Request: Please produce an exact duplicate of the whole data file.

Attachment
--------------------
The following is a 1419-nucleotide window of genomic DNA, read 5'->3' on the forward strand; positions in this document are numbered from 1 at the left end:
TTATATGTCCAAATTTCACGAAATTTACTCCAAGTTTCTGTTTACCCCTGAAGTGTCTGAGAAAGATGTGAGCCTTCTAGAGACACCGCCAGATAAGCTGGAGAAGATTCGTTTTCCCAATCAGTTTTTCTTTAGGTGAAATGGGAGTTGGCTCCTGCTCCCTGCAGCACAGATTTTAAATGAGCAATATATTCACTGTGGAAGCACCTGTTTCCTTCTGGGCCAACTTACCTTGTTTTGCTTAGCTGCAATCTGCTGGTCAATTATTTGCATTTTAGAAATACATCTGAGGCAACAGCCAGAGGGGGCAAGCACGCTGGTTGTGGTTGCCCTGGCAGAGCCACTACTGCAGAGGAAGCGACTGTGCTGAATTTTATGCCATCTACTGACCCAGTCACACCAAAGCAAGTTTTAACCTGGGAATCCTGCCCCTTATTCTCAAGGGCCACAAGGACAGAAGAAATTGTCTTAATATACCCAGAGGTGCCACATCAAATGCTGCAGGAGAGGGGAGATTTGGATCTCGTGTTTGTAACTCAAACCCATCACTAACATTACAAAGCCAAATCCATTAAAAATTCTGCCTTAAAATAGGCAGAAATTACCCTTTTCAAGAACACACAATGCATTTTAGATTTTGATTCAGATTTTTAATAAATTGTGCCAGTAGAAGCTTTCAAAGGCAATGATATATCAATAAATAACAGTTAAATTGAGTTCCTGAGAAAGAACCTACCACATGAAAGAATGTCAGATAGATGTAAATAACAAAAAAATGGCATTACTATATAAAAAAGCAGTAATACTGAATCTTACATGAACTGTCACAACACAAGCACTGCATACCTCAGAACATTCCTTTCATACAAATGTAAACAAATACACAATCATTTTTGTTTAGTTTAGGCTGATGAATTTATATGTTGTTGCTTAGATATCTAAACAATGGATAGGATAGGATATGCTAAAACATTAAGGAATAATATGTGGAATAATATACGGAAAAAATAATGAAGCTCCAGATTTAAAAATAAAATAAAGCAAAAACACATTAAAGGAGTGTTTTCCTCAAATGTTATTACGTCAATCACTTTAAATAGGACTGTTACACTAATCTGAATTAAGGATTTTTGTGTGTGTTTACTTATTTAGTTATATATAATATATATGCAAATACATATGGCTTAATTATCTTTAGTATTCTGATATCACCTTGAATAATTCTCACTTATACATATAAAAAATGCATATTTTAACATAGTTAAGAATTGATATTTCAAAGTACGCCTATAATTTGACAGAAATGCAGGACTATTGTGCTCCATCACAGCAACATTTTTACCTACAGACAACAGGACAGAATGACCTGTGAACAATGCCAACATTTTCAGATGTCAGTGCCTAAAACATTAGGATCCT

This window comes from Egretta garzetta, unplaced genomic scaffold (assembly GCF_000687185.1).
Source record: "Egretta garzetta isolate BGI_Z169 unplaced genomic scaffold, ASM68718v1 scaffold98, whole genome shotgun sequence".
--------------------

The following is a 1419-nucleotide window of genomic DNA, read 5'->3' on the forward strand; positions in this document are numbered from 1 at the left end:
TTATATGTCCAAATTTCACGAAATTTACTCCAAGTTTCTGTTTACCCCTGAAGTGTCTGAGAAAGATGTGAGCCTTCTAGAGACACCGCCAGATAAGCTGGAGAAGATTCGTTTTCCCAATCAGTTTTTCTTTAGGTGAAATGGGAGTTGGCTCCTGCTCCCTGCAGCACAGATTTTAAATGAGCAATATATTCACTGTGGAAGCACCTGTTTCCTTCTGGGCCAACTTACCTTGTTTTGCTTAGCTGCAATCTGCTGGTCAATTATTTGCATTTTAGAAATACATCTGAGGCAACAGCCAGAGGGGGCAAGCACGCTGGTTGTGGTTGCCCTGGCAGAGCCACTACTGCAGAGGAAGCGACTGTGCTGAATTTTATGCCATCTACTGACCCAGTCACACCAAAGCAAGTTTTAACCTGGGAATCCTGCCCCTTATTCTCAAGGGCCACAAGGACAGAAGAAATTGTCTTAATATACCCAGAGGTGCCACATCAAATGCTGCAGGAGAGGGGAGATTTGGATCTCGTGTTTGTAACTCAAACCCATCACTAACATTACAAAGCCAAATCCATTAAAAATTCTGCCTTAAAATAGGCAGAAATTACCCTTTTCAAGAACACACAATGCATTTTAGATTTTGATTCAGATTTTTAATAAATTGTGCCAGTAGAAGCTTTCAAAGGCAATGATATATCAATAAATAACAGTTAAATTGAGTTCCTGAGAAAGAACCTACCACATGAAAGAATGTCAGATAGATGTAAATAACAAAAAAATGGCATTACTATATAAAAAAGCAGTAATACTGAATCTTACATGAACTGTCACAACACAAGCACTGCATACCTCAGAACATTCCTTTCATACAAATGTAAACAAATACACAATCATTTTTGTTTAGTTTAGGCTGATGAATTTATATGTTGTTGCTTAGATATCTAAACAATGGATAGGATAGGATATGCTAAAACATTAAGGAATAATATGTGGAATAATATACGGAAAAAATAATGAAGCTCCAGATTTAAAAATAAAATAAAGCAAAAACACATTAAAGGAGTGTTTTCCTCAAATGTTATTACGTCAATCACTTTAAATAGGACTGTTACACTAATCTGAATTAAGGATTTTTGTGTGTGTTTACTTATTTAGTTATATATAATATATATGCAAATACATATGGCTTAATTATCTTTAGTATTCTGATATCACCTTGAATAATTCTCACTTATACATATAAAAAATGCATATTTTAACATAGTTAAGAATTGATATTTCAAAGTACGCCTATAATTTGACAGAAATGCAGGACTATTGTGCTCCATCACAGCAACATTTTTACCTACAGACAACAGGACAGAATGACCTGTGAACAATGCCAACATTTTCAGATGTCAGTGCCTAAAACATTAGGATCCT

This window comes from Egretta garzetta, unplaced genomic scaffold (assembly GCF_000687185.1).
Source record: "Egretta garzetta isolate BGI_Z169 unplaced genomic scaffold, ASM68718v1 scaffold98, whole genome shotgun sequence".